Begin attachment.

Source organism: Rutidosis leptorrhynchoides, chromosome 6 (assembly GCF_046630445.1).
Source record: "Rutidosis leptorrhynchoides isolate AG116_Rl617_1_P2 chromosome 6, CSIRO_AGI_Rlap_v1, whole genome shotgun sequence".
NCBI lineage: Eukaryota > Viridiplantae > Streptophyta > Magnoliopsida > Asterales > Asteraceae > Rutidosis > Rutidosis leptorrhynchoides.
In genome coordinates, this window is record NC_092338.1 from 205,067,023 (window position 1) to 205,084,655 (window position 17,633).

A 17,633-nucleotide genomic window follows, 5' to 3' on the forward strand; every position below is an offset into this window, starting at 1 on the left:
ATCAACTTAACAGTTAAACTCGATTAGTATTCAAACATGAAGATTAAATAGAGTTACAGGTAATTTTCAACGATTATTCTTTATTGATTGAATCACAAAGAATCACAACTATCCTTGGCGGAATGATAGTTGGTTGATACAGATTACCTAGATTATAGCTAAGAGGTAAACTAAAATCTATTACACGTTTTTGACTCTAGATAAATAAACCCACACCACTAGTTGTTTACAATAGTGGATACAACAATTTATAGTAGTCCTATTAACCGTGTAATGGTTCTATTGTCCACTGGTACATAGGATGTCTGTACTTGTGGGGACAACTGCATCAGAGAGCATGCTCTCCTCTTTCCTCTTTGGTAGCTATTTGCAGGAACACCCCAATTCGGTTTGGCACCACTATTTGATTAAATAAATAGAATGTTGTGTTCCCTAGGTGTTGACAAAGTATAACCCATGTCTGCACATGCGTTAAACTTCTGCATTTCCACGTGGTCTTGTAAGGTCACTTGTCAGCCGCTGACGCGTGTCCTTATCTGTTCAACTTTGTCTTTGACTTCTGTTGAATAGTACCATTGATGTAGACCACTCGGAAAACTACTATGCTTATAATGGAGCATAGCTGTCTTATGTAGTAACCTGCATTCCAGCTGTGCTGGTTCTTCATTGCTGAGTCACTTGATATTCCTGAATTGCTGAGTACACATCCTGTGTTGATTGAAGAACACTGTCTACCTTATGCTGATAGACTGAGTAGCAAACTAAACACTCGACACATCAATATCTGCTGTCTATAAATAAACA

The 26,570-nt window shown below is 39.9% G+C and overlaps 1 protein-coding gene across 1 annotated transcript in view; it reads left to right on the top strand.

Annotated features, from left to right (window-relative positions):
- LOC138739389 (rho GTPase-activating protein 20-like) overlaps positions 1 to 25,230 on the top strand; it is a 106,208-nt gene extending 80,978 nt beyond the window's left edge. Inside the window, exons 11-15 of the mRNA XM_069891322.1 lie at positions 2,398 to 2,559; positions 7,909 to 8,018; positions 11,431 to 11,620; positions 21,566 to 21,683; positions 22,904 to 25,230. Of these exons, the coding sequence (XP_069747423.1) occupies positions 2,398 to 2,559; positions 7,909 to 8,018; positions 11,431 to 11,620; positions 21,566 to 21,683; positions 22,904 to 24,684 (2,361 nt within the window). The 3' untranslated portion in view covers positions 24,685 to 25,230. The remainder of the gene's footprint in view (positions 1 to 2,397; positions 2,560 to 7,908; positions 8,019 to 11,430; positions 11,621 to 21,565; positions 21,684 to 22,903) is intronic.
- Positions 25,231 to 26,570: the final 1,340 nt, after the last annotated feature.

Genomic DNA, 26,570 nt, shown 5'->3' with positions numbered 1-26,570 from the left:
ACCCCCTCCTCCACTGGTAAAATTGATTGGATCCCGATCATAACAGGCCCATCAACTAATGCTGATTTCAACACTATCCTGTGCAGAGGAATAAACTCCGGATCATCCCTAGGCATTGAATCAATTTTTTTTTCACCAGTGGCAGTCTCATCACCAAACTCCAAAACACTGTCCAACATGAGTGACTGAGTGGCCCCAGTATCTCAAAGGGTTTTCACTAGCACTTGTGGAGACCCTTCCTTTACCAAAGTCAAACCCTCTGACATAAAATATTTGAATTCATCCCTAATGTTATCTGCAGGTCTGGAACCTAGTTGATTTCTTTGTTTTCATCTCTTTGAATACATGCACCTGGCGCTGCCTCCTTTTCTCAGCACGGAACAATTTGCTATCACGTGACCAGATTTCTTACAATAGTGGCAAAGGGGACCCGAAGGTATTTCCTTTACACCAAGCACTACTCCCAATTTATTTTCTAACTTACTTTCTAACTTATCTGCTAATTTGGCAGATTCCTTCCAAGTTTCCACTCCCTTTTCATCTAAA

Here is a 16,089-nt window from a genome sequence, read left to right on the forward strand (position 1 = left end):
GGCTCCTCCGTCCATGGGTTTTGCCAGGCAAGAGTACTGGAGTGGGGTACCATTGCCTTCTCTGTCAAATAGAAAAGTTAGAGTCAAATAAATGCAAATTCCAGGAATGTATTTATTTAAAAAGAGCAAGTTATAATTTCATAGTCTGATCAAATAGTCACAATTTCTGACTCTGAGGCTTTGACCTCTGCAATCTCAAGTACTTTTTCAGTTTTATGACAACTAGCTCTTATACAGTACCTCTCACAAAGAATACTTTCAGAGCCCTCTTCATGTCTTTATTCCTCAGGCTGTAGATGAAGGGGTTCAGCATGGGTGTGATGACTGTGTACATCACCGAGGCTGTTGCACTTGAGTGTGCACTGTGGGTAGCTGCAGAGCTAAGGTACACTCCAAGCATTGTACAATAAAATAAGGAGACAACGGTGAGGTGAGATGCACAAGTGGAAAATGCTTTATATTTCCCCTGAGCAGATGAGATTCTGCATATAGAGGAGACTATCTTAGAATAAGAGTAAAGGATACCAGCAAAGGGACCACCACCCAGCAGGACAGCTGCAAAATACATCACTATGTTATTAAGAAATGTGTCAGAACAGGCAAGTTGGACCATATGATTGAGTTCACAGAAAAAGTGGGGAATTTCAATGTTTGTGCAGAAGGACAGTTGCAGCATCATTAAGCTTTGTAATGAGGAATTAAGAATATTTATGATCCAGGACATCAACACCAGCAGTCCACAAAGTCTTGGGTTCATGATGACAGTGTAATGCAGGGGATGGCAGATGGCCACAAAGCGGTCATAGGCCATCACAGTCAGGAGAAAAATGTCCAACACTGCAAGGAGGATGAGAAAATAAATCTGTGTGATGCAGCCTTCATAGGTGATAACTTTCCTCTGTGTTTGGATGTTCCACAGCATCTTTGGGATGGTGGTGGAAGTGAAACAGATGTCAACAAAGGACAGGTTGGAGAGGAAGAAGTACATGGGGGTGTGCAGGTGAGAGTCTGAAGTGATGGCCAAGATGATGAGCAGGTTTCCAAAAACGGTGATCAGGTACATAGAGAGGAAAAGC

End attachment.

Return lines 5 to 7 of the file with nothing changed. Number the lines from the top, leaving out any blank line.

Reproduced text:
A 17,633-nucleotide genomic window follows, 5' to 3' on the forward strand; every position below is an offset into this window, starting at 1 on the left:
ATCAACTTAACAGTTAAACTCGATTAGTATTCAAACATGAAGATTAAATAGAGTTACAGGTAATTTTCAACGATTATTCTTTATTGATTGAATCACAAAGAATCACAACTATCCTTGGCGGAATGATAGTTGGTTGATACAGATTACCTAGATTATAGCTAAGAGGTAAACTAAAATCTATTACACGTTTTTGACTCTAGATAAATAAACCCACACCACTAGTTGTTTACAATAGTGGATACAACAATTTATAGTAGTCCTATTAACCGTGTAATGGTTCTATTGTCCACTGGTACATAGGATGTCTGTACTTGTGGGGACAACTGCATCAGAGAGCATGCTCTCCTCTTTCCTCTTTGGTAGCTATTTGCAGGAACACCCCAATTCGGTTTGGCACCACTATTTGATTAAATAAATAGAATGTTGTGTTCCCTAGGTGTTGACAAAGTATAACCCATGTCTGCACATGCGTTAAACTTCTGCATTTCCACGTGGTCTTGTAAGGTCACTTGTCAGCCGCTGACGCGTGTCCTTATCTGTTCAACTTTGTCTTTGACTTCTGTTGAATAGTACCATTGATGTAGACCACTCGGAAAACTACTATGCTTATAATGGAGCATAGCTGTCTTATGTAGTAACCTGCATTCCAGCTGTGCTGGTTCTTCATTGCTGAGTCACTTGATATTCCTGAATTGCTGAGTACACATCCTGTGTTGATTGAAGAACACTGTCTACCTTATGCTGATAGACTGAGTAGCAAACTAAACACTCGACACATCAATATCTGCTGTCTATAAATAAACA

The 26,570-nt window shown below is 39.9% G+C and overlaps 1 protein-coding gene across 1 annotated transcript in view; it reads left to right on the top strand.